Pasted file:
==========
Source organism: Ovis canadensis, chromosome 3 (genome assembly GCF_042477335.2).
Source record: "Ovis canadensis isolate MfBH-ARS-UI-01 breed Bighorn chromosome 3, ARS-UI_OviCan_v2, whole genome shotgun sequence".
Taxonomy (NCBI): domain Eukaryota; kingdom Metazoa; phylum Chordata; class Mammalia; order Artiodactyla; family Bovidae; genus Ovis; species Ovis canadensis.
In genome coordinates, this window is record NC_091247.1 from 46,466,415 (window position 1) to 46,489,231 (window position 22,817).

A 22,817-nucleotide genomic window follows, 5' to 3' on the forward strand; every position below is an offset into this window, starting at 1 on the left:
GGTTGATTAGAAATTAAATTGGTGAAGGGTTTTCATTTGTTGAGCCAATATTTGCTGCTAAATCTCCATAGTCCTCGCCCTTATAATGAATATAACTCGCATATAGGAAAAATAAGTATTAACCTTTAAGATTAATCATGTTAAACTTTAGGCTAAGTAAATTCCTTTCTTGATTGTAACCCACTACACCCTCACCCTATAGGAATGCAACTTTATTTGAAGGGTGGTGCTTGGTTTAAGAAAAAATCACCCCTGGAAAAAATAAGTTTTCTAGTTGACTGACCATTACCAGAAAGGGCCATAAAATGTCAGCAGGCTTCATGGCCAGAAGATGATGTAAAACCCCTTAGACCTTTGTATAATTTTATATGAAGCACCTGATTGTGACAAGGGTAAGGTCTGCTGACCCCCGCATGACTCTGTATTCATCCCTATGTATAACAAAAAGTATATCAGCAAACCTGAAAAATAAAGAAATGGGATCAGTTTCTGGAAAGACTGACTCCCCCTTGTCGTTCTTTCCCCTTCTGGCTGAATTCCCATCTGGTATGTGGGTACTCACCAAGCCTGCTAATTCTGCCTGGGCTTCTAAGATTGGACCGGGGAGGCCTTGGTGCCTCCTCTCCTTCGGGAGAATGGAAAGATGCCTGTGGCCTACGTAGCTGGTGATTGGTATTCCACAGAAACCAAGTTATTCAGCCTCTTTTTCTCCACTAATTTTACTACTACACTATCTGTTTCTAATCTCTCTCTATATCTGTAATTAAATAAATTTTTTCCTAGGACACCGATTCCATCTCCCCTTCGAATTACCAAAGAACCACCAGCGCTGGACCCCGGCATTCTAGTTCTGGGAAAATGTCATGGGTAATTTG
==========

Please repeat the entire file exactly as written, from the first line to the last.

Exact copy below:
Source organism: Ovis canadensis, chromosome 3 (genome assembly GCF_042477335.2).
Source record: "Ovis canadensis isolate MfBH-ARS-UI-01 breed Bighorn chromosome 3, ARS-UI_OviCan_v2, whole genome shotgun sequence".
Taxonomy (NCBI): domain Eukaryota; kingdom Metazoa; phylum Chordata; class Mammalia; order Artiodactyla; family Bovidae; genus Ovis; species Ovis canadensis.
In genome coordinates, this window is record NC_091247.1 from 46,466,415 (window position 1) to 46,489,231 (window position 22,817).

A 22,817-nucleotide genomic window follows, 5' to 3' on the forward strand; every position below is an offset into this window, starting at 1 on the left:
GGTTGATTAGAAATTAAATTGGTGAAGGGTTTTCATTTGTTGAGCCAATATTTGCTGCTAAATCTCCATAGTCCTCGCCCTTATAATGAATATAACTCGCATATAGGAAAAATAAGTATTAACCTTTAAGATTAATCATGTTAAACTTTAGGCTAAGTAAATTCCTTTCTTGATTGTAACCCACTACACCCTCACCCTATAGGAATGCAACTTTATTTGAAGGGTGGTGCTTGGTTTAAGAAAAAATCACCCCTGGAAAAAATAAGTTTTCTAGTTGACTGACCATTACCAGAAAGGGCCATAAAATGTCAGCAGGCTTCATGGCCAGAAGATGATGTAAAACCCCTTAGACCTTTGTATAATTTTATATGAAGCACCTGATTGTGACAAGGGTAAGGTCTGCTGACCCCCGCATGACTCTGTATTCATCCCTATGTATAACAAAAAGTATATCAGCAAACCTGAAAAATAAAGAAATGGGATCAGTTTCTGGAAAGACTGACTCCCCCTTGTCGTTCTTTCCCCTTCTGGCTGAATTCCCATCTGGTATGTGGGTACTCACCAAGCCTGCTAATTCTGCCTGGGCTTCTAAGATTGGACCGGGGAGGCCTTGGTGCCTCCTCTCCTTCGGGAGAATGGAAAGATGCCTGTGGCCTACGTAGCTGGTGATTGGTATTCCACAGAAACCAAGTTATTCAGCCTCTTTTTCTCCACTAATTTTACTACTACACTATCTGTTTCTAATCTCTCTCTATATCTGTAATTAAATAAATTTTTTCCTAGGACACCGATTCCATCTCCCCTTCGAATTACCAAAGAACCACCAGCGCTGGACCCCGGCATTCTAGTTCTGGGAAAATGTCATGGGTAATTTG